Bobby Goldsboro Honey / We Gotta Start Lovin'
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Out of Print: Future availability is unknown
sku: COL 2910
- Released: November 14, 2006
- Originally Released: 2007
- Label: Collectables Records
- Original Album #1: United Artists UAS 6642 (1969)
- Original Album #2: United Artists UAS 6777 (1971)
- 2.Run To Me
- 3.With Pen In Hand
- 4.Pardon Me Miss
- 5.Why Don't You Believe Me
- 6.Pledge Of Love
- 7.Little Green Apples
- 8.Love Arrestor
- 9.By The Time I Get To Phoenix
- 10.Beautiful People
- 11.A Woman
- 12.My God And I
- 13.For The Very First Time
- 14.Heaven Here On Earth
- 15.Mary Jackson
- 16.About Time
- 17.Down On The Bayou
- 18.We Gotta Start Lovin'
- 19.He Ain't Heavy, He's My Brother
- 20.Water Color Days
- 21.It's Gonna Change
- 22.Watching Scotty Grow
Liner Note Author: Roy Orbison.
Photographer: Joel Franklin.
Arrangers: Don Tweedy; Ray Stevens; Bill Justis.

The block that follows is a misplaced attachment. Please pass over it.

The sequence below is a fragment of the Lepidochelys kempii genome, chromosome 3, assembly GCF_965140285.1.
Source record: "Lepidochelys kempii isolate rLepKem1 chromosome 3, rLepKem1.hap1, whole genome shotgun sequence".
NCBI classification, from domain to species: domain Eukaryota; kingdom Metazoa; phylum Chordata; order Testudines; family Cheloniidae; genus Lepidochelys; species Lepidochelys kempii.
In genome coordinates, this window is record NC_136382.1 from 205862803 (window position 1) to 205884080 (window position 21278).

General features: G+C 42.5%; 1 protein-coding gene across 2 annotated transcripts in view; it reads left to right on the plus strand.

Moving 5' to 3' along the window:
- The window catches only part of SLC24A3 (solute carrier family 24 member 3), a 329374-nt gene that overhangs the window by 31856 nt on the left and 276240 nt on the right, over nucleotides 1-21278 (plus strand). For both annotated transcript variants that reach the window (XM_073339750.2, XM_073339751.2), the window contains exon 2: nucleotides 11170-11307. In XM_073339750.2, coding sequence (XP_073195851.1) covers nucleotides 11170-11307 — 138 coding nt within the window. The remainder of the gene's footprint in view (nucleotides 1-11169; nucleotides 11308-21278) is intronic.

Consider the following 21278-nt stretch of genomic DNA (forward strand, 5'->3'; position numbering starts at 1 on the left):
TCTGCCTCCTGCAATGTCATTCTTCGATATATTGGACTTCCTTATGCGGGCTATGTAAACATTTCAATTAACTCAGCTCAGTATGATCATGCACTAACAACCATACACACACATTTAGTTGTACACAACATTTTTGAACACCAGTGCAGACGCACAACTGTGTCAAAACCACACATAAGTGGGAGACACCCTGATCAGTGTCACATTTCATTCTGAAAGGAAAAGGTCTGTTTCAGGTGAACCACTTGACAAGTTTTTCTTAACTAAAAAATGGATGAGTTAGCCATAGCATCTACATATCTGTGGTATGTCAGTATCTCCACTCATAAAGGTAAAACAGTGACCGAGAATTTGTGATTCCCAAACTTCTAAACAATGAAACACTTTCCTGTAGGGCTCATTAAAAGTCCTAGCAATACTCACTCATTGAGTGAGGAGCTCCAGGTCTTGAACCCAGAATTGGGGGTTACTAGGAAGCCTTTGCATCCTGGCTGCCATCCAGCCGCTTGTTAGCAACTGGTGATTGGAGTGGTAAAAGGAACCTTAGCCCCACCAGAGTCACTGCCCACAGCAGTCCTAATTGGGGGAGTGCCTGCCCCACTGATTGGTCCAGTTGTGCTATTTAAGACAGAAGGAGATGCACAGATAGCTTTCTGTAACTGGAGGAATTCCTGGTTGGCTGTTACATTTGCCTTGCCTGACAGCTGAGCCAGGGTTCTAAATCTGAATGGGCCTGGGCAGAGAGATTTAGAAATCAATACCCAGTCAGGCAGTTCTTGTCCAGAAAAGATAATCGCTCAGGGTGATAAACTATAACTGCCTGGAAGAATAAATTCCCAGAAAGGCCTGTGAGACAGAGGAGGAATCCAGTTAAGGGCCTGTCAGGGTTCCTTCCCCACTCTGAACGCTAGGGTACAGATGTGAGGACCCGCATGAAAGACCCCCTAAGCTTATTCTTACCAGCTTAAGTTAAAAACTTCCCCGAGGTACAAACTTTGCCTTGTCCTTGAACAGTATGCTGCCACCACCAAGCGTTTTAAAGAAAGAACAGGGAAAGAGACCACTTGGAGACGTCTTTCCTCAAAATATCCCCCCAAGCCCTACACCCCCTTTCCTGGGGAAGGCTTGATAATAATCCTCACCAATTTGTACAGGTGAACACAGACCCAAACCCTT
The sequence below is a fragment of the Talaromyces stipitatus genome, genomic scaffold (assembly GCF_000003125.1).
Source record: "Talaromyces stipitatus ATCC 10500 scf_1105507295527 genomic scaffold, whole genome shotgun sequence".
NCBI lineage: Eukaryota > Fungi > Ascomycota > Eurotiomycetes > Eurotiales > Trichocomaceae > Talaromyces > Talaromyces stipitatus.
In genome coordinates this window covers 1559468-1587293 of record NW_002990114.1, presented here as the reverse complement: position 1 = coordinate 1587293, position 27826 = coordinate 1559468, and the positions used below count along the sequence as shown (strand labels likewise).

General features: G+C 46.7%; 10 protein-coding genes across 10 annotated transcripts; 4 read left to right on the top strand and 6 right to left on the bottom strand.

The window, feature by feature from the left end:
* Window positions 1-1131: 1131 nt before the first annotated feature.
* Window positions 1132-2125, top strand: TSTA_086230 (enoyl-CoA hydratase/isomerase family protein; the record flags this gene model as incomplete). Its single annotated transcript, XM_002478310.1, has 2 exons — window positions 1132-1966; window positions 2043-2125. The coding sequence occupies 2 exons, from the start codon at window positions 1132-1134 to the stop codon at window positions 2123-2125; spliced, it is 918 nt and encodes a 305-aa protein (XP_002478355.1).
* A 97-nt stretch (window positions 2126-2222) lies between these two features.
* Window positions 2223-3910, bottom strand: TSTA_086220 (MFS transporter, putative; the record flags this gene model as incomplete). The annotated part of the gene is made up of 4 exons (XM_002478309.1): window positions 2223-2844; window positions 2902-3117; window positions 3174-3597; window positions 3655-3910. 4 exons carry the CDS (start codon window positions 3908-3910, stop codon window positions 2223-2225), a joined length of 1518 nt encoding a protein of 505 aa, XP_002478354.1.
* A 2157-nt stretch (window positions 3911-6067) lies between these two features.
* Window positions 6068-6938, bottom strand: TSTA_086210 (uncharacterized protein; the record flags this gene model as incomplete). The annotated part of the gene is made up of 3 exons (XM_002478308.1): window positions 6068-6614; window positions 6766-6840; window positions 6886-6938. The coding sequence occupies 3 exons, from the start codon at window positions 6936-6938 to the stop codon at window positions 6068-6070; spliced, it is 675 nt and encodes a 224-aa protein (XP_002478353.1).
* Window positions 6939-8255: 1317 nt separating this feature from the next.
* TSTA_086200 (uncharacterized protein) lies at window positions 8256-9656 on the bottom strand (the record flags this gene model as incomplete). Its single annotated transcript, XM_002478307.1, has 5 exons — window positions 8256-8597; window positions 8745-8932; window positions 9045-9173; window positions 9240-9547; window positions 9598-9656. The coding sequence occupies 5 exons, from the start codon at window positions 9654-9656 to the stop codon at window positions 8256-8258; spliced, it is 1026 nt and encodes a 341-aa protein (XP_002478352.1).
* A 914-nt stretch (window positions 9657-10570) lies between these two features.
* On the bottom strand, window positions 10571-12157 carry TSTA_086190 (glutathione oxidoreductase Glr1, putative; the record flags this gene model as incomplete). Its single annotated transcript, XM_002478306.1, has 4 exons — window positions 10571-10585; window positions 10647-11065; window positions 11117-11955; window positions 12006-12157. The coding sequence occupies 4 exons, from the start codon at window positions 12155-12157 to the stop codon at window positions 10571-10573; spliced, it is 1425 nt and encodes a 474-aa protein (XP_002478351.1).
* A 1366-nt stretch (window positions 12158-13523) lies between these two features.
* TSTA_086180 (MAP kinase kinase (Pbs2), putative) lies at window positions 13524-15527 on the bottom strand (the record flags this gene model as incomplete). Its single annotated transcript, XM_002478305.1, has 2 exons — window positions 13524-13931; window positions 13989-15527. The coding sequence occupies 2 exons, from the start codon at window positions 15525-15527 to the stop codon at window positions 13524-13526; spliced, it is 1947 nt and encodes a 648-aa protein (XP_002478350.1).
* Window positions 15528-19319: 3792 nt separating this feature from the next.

This pairing of two of Bobby Goldsboro's albums for United Artists makes for a slightly curious match -- Goldsboro had been making albums for five years when he scored his biggest hit in 1969 with the title cut from Honey, while 1971's We Gotta Start Lovin' was one of his last efforts for UA before his well of hits dried up in the early '70s. The two albums have a noticeably different tone and attitude as well; Honey is dominated by pop songs about love, often (though not always) with a melancholy undertow, while We Gotta Start Lovin' is a light but sincere collection of message songs touching on the need for brotherhood and idealism in the face of racism and war. What holds these two albums together is Goldsboro's voice, which is in fine fettle throughout. While he often favored material that offered plenty of opportunity for sentimental overkill, Goldsboro was a performer with an admirable sense of restraint, and the warm, rich tone of his instrument would have given him plenty of room to emote, his philosophy seemed to be "less is more," and it serves him well on these 23 tracks. Goldsboro also wrote a healthy share of the material on both albums, and while he wasn't a great tunesmith, he was certainly a good one, and he was a good judge of other's work given the strength of what appeared on these two LPs. It's hard to say how this disc got released rather than a two-fer of albums from the same year (or with a more similar approach), and most folks would do better with the 1991 compilation The Best of Bobby Goldsboro: Honey, but for serious fans this is a fine look into the man's back catalog and surprisingly enjoyable for casual listeners. ~ Mark Deming
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